Limited Liability Companies combine the best attributes of partnerships and corporations and are the favored structure for small businesses in Texas. LLC’s can be governed by appointed managers or members and have much flexibility in both governance and internal legal structure.


LLC’s provide liability protection for their members and enjoy pass-through status for taxing purposes. Membership interests are generally more easily transferable than partnership interests and their more clearly defined structures make them attractive for lending and investment purposes.


There are few disadvantages to speak of, but their relative newness means that some of the more nuanced issues will have to work their way through the court system and legislative modifications are inevitable, those doubtfully retroactive.

S Corporation

An S corporation is a business corporation that has elected to be taxed under subchapter S rather than under subchapter C, the normal corporate tax section. This avoid double taxation common with C corporations. Certain restrictions apply for corporations wishing to take advantage of this election, eliminating most larger corporations from participation. In general, S corporations are owned by shareholders who elect directors to oversee big picture duties and appoint officers to run the day-to-day operations of the business. It is not unusual for these roles to intertwine in S corporations, due to their usual small ownership pool.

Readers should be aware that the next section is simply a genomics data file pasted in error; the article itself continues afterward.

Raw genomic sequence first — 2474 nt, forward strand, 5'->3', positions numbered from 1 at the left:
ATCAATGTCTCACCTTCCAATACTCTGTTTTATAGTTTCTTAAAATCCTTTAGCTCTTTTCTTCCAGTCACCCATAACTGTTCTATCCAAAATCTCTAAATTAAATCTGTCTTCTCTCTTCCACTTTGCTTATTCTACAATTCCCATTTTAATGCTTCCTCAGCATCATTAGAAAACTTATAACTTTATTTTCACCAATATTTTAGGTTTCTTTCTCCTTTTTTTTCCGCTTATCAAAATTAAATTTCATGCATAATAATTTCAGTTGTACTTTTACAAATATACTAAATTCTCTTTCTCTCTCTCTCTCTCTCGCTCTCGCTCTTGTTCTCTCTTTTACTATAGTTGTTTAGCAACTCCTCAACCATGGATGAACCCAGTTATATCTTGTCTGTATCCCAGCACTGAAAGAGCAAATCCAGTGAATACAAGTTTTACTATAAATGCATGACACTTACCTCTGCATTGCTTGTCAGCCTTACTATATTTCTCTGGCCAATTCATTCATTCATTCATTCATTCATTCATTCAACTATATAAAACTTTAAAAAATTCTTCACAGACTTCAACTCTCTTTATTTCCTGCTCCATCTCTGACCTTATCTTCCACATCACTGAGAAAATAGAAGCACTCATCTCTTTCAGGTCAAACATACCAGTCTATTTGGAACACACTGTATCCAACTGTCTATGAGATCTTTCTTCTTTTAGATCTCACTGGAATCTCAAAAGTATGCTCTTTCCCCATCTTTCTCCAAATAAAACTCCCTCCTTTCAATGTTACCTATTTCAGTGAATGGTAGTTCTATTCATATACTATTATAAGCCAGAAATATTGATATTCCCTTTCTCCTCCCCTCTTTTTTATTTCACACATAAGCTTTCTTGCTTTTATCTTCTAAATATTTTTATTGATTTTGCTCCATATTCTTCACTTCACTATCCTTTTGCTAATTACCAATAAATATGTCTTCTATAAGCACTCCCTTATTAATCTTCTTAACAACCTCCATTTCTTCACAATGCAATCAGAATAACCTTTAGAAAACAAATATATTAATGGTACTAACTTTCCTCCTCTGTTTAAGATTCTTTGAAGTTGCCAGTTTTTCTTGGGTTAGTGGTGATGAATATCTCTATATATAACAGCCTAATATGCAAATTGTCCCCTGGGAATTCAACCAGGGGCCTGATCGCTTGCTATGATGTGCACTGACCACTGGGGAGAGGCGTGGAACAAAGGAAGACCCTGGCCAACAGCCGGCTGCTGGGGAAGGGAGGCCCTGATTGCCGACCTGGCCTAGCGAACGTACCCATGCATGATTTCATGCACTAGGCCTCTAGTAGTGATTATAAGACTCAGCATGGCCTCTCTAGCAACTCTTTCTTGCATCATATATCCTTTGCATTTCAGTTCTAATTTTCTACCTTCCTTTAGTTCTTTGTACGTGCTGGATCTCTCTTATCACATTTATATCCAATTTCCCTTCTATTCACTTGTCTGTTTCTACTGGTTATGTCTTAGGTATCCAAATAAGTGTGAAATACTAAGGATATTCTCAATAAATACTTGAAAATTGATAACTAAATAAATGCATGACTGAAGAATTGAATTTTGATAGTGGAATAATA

One of the main reasons business owners incorporate is to create a liability shield, allowing them to risk only the capital invested and not their personal assets. Additionally, S corporations are separate entities and can exist in perpetuity. However, the tax advantage, centralized management feature, and ease of interest transfer make this entity form a popular choice for small business owners.


S corporations can be expensive to set up and have the same registration fee as C corporations. Additionally, the requirements imposed by the Tax Code on these entities are restrictive and can stifle growth. With the advent of LLC’s, S Corporations have been dwindling in favor.

C Corporation

These entities are the bedrock of our financial system and the structure of choice for any group wishing to create a complex stock structure or entice serious funding. The general government of these entities is similar to that of S corporations, without the restrictions imposed for pass-through tax purposes.


Like S corporations, C corporations provide a liability shield for shareholders, directors, and officers and can enjoy perpetual existence. Ownership interests in C corporations are of the most freely transferable types, subject to managing documents stating otherwise. As a separate entity, a C corporation can own property and sue in its own name.


The main disadvantage of a C corporation is the upfront cost in formation and the amount of time and money needed to comply with legal requirements. Another disadvantage of this structure is double taxation of income, both at an entity and shareholder level.

Choosing a business entity through which to operate your entrepreneurial aspiration is one step along the process that should not be taken lightly. Speak with an experienced small business attorney if you wrestling with this issue, as many exceptions and minor qualifications apply throughout these structures which could have a significant impact on your particular business model.